A former doper turned anti-doping campaigner, Garmin-Sharp rider David Millar, remarked it was important cycling learned from previous mistakes. The former Armstrong teammate said what needs to change is that we need complete truth and transparency into what happened in the 15-year era of the 1990s and early 2000s so we can understand what mistakes were made and we can make sure those mistakes do not happen again. He added this is because he thinks racing has cleaned up a lot, and he believes the Tour de France can be won clean.

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Tuesday 02, Jul 2013

  Armstrong Still Considers Himself Tour De France Record-Holder

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Armstrong Still Considers Himself Tour De France Record-Holder

American cyclist Lance Armstrong, who was banned for life and stripped of his Tour de France titles, has remarked that he still considers himself the record-holder for Tour victories.

The disgraced cyclist said his life has been ruined by the U.S. Anti-Doping Agency investigation after which he was forced to step down as chairman of his foundation, Livestrong, and all his sponsors deserted him. The USADA investigation exposed as lies his years of denials that he and his teammates doped after which he was banned for life from cycling.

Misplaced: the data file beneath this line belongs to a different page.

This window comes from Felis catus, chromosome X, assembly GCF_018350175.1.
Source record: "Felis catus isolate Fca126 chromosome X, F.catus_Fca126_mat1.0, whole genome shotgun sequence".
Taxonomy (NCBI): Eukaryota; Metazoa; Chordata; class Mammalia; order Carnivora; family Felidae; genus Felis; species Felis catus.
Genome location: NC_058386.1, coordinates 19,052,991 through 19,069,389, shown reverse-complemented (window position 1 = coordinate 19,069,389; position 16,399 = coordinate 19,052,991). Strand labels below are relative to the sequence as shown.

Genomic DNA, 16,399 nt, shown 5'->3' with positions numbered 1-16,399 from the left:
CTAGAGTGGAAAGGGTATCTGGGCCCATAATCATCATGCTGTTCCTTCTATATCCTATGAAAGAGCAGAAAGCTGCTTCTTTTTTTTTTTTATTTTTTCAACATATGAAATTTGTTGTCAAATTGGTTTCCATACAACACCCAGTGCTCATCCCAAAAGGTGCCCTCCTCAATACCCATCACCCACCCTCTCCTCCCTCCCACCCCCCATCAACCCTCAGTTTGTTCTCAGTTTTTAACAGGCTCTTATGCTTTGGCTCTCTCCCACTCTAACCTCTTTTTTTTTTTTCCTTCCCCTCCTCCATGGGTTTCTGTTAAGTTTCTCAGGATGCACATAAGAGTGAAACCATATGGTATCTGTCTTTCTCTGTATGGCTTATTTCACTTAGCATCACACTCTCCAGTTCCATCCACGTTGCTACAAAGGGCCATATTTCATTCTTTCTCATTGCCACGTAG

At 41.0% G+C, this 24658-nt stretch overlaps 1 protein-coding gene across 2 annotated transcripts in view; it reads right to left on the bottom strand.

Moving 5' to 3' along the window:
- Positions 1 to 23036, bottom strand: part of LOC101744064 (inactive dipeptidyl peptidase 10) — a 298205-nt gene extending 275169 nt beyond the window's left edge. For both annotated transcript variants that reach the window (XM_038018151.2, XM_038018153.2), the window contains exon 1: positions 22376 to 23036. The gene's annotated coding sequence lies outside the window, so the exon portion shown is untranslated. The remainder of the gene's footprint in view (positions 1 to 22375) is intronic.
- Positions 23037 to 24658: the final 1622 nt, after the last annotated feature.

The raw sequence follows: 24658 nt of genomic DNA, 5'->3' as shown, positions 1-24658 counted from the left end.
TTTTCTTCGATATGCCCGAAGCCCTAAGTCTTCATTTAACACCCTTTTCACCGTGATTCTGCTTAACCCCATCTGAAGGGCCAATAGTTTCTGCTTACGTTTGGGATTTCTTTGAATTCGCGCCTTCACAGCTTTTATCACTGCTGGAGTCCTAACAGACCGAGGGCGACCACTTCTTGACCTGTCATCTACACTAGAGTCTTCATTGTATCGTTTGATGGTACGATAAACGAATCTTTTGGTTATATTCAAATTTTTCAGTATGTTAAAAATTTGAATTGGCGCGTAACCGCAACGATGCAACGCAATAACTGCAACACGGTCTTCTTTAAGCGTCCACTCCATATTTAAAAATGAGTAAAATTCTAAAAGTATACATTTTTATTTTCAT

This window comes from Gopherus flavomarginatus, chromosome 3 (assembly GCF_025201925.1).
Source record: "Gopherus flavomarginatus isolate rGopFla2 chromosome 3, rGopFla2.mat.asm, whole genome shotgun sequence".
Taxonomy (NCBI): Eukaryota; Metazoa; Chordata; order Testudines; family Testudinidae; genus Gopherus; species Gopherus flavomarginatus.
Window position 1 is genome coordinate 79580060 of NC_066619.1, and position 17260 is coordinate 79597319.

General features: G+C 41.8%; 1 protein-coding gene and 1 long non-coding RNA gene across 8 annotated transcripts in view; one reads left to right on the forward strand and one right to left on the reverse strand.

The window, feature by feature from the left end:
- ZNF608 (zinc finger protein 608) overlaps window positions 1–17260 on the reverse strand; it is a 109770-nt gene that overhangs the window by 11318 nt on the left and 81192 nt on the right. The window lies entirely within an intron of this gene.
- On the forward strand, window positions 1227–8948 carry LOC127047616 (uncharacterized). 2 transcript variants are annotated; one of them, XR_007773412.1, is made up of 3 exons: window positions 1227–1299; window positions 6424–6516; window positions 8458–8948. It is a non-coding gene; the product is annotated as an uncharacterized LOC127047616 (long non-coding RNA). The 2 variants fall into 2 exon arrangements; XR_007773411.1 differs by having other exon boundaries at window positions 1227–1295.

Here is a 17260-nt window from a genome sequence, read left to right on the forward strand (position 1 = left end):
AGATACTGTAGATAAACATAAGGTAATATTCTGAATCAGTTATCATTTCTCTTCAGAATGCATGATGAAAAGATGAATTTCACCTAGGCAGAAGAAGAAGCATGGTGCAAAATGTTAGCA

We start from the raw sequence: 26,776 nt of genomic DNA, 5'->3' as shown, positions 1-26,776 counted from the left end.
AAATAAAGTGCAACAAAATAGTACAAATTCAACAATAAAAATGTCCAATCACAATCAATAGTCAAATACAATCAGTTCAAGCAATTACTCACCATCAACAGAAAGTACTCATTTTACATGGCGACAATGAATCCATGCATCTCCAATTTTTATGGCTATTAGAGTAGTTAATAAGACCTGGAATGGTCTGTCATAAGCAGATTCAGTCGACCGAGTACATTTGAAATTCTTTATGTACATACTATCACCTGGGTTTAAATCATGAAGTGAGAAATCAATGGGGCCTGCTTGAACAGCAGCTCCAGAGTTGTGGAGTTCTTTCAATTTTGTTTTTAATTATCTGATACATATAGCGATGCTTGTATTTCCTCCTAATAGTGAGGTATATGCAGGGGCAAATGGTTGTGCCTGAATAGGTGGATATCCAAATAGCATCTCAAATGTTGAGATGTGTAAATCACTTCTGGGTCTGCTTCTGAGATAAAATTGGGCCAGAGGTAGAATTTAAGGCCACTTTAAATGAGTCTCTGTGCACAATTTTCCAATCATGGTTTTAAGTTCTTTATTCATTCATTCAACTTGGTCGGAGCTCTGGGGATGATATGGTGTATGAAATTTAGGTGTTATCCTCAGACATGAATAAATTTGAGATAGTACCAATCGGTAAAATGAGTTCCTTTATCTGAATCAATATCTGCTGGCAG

Lance Armstrong went on to say that winning Tour de France without doping was not possible. His claim was refuted by the Tour’s director, Christian Prudhomme, who said the cyclist was milking the race’s notoriety to further his own agenda. Prudhomme added that the cyclist is probably trying to find excuses for himself and say implicitly that there was nothing else he could have done when he said it was impossible to win the Tour during those years without doping.

Jean-Rene Bernaudeau, manager of the Europcar team, remarked that he does not think it is nice that a guy who embodies a decade we should completely forget gives us lessons on how we should behave, while we were the ones who suffered during that time. He added that it is almost surreal and is unacceptable. The French wing of the union, the CPA, said it is disgraceful to be systematically dragged through the mud and be denigrated by people aiming to make money off our backs or seeking notoriety. Jonathan Vaughters, a former Armstrong teammate and manager of the Garmin-Sharp team, said he really wish that we could get on with the truth and reconciliation committee.